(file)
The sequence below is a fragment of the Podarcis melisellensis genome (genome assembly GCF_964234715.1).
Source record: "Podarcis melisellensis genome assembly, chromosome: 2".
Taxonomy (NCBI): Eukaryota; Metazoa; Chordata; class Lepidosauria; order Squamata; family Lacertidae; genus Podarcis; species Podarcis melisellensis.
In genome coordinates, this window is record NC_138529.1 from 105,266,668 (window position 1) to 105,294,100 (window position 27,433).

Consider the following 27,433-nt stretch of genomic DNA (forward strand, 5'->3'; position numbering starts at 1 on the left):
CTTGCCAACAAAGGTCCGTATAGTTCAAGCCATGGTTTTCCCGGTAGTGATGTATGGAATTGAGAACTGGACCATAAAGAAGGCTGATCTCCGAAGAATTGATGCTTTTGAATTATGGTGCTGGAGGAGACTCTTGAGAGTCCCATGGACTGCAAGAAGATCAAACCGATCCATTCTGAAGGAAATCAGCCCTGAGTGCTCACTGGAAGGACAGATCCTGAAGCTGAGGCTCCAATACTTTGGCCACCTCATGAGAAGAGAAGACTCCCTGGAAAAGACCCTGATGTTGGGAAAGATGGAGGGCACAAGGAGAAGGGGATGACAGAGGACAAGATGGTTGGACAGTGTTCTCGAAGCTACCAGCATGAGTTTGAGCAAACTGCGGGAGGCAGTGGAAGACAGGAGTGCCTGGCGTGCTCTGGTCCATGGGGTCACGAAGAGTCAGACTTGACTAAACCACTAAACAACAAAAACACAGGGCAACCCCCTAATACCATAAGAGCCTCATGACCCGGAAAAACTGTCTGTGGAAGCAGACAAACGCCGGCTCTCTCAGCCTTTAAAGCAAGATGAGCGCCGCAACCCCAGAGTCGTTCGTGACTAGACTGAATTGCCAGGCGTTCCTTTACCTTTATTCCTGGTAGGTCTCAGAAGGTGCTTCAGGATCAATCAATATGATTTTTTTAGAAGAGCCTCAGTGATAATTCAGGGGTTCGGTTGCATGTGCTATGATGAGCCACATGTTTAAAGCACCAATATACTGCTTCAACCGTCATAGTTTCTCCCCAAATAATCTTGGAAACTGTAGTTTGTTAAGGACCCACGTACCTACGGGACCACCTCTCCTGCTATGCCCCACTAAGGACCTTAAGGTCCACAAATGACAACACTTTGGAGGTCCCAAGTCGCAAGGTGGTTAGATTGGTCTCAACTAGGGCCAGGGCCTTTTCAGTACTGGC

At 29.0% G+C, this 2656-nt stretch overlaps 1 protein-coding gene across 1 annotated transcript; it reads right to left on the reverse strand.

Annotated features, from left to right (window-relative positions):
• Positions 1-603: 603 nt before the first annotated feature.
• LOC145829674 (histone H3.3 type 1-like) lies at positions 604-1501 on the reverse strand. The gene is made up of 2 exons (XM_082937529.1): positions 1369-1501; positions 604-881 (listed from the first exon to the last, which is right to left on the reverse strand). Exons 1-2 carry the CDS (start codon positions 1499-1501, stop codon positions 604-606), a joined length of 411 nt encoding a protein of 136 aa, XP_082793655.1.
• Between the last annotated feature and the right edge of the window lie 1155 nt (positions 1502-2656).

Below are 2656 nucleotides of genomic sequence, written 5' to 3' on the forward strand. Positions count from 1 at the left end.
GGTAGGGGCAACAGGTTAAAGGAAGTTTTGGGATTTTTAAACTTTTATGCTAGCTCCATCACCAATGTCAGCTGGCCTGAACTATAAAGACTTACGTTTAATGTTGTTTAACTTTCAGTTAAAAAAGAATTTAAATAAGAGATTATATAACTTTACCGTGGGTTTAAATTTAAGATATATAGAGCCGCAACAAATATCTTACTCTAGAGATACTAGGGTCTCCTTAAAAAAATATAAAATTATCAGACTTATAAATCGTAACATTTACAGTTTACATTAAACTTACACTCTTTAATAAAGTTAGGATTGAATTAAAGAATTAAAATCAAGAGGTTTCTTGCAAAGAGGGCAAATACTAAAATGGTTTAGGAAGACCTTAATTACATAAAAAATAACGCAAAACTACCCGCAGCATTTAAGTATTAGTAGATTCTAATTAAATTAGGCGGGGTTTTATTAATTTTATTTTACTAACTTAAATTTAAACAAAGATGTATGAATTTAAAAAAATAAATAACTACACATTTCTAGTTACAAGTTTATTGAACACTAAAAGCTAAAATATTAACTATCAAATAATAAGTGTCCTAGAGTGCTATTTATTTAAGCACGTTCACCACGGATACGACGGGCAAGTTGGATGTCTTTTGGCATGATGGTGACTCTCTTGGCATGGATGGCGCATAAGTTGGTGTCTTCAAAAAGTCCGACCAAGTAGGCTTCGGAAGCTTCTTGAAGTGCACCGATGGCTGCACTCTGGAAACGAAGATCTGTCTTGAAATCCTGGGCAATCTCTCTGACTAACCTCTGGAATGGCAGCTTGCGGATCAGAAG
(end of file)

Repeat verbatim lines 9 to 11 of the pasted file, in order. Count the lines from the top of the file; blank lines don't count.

• Positions 1-603: 603 nt before the first annotated feature.
• LOC145829674 (histone H3.3 type 1-like) lies at positions 604-1501 on the reverse strand. The gene is made up of 2 exons (XM_082937529.1): positions 1369-1501; positions 604-881 (listed from the first exon to the last, which is right to left on the reverse strand). Exons 1-2 carry the CDS (start codon positions 1499-1501, stop codon positions 604-606), a joined length of 411 nt encoding a protein of 136 aa, XP_082793655.1.
• Between the last annotated feature and the right edge of the window lie 1155 nt (positions 1502-2656).